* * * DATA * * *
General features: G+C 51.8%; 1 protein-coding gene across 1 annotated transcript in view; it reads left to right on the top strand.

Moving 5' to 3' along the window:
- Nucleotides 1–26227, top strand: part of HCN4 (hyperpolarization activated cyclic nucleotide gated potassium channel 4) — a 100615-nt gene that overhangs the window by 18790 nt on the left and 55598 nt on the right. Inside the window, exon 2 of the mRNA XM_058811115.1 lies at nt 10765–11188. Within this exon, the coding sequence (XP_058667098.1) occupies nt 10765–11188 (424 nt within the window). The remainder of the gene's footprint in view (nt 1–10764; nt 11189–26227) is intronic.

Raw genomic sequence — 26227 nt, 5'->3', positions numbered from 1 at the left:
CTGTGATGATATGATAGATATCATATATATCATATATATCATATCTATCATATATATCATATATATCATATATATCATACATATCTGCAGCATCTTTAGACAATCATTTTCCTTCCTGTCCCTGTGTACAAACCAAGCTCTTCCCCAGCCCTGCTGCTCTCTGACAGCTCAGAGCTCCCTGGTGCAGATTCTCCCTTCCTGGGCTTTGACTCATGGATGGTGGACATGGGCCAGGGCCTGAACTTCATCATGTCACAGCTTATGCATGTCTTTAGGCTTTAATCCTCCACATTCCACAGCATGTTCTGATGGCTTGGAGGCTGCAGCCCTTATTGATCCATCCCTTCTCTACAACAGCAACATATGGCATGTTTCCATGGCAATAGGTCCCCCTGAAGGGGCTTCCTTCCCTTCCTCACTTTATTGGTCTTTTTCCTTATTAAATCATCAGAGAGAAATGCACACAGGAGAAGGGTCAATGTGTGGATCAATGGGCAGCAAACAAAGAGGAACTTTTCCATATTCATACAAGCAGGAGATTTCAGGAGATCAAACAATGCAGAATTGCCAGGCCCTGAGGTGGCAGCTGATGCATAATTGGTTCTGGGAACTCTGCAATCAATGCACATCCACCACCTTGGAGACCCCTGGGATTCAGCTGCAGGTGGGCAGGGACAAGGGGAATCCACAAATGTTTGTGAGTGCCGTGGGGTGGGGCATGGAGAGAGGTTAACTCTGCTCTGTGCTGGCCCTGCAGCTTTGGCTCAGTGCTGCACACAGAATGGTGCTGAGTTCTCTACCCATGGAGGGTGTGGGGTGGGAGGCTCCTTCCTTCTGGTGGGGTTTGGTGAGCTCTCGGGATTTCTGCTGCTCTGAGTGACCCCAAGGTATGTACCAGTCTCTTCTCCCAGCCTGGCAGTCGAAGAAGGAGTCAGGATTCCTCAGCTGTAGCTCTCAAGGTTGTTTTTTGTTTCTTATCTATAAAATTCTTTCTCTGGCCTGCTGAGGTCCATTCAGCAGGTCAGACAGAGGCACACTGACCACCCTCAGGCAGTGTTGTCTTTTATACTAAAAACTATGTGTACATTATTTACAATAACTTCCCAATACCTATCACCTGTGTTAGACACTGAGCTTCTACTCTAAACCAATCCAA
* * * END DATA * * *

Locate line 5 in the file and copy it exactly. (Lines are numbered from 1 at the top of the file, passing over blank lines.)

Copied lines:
CTGTGATGATATGATAGATATCATATATATCATATATATCATATCTATCATATATATCATATATATCATATATATCATACATATCTGCAGCATCTTTAGACAATCATTTTCCTTCCTGTCCCTGTGTACAAACCAAGCTCTTCCCCAGCCCTGCTGCTCTCTGACAGCTCAGAGCTCCCTGGTGCAGATTCTCCCTTCCTGGGCTTTGACTCATGGATGGTGGACATGGGCCAGGGCCTGAACTTCATCATGTCACAGCTTATGCATGTCTTTAGGCTTTAATCCTCCACATTCCACAGCATGTTCTGATGGCTTGGAGGCTGCAGCCCTTATTGATCCATCCCTTCTCTACAACAGCAACATATGGCATGTTTCCATGGCAATAGGTCCCCCTGAAGGGGCTTCCTTCCCTTCCTCACTTTATTGGTCTTTTTCCTTATTAAATCATCAGAGAGAAATGCACACAGGAGAAGGGTCAATGTGTGGATCAATGGGCAGCAAACAAAGAGGAACTTTTCCATATTCATACAAGCAGGAGATTTCAGGAGATCAAACAATGCAGAATTGCCAGGCCCTGAGGTGGCAGCTGATGCATAATTGGTTCTGGGAACTCTGCAATCAATGCACATCCACCACCTTGGAGACCCCTGGGATTCAGCTGCAGGTGGGCAGGGACAAGGGGAATCCACAAATGTTTGTGAGTGCCGTGGGGTGGGGCATGGAGAGAGGTTAACTCTGCTCTGTGCTGGCCCTGCAGCTTTGGCTCAGTGCTGCACACAGAATGGTGCTGAGTTCTCTACCCATGGAGGGTGTGGGGTGGGAGGCTCCTTCCTTCTGGTGGGGTTTGGTGAGCTCTCGGGATTTCTGCTGCTCTGAGTGACCCCAAGGTATGTACCAGTCTCTTCTCCCAGCCTGGCAGTCGAAGAAGGAGTCAGGATTCCTCAGCTGTAGCTCTCAAGGTTGTTTTTTGTTTCTTATCTATAAAATTCTTTCTCTGGCCTGCTGAGGTCCATTCAGCAGGTCAGACAGAGGCACACTGACCACCCTCAGGCAGTGTTGTCTTTTATACTAAAAACTATGTGTACATTATTTACAATAACTTCCCAATACCTATCACCTGTGTTAGACACTGAGCTTCTACTCTAAACCAATCCAA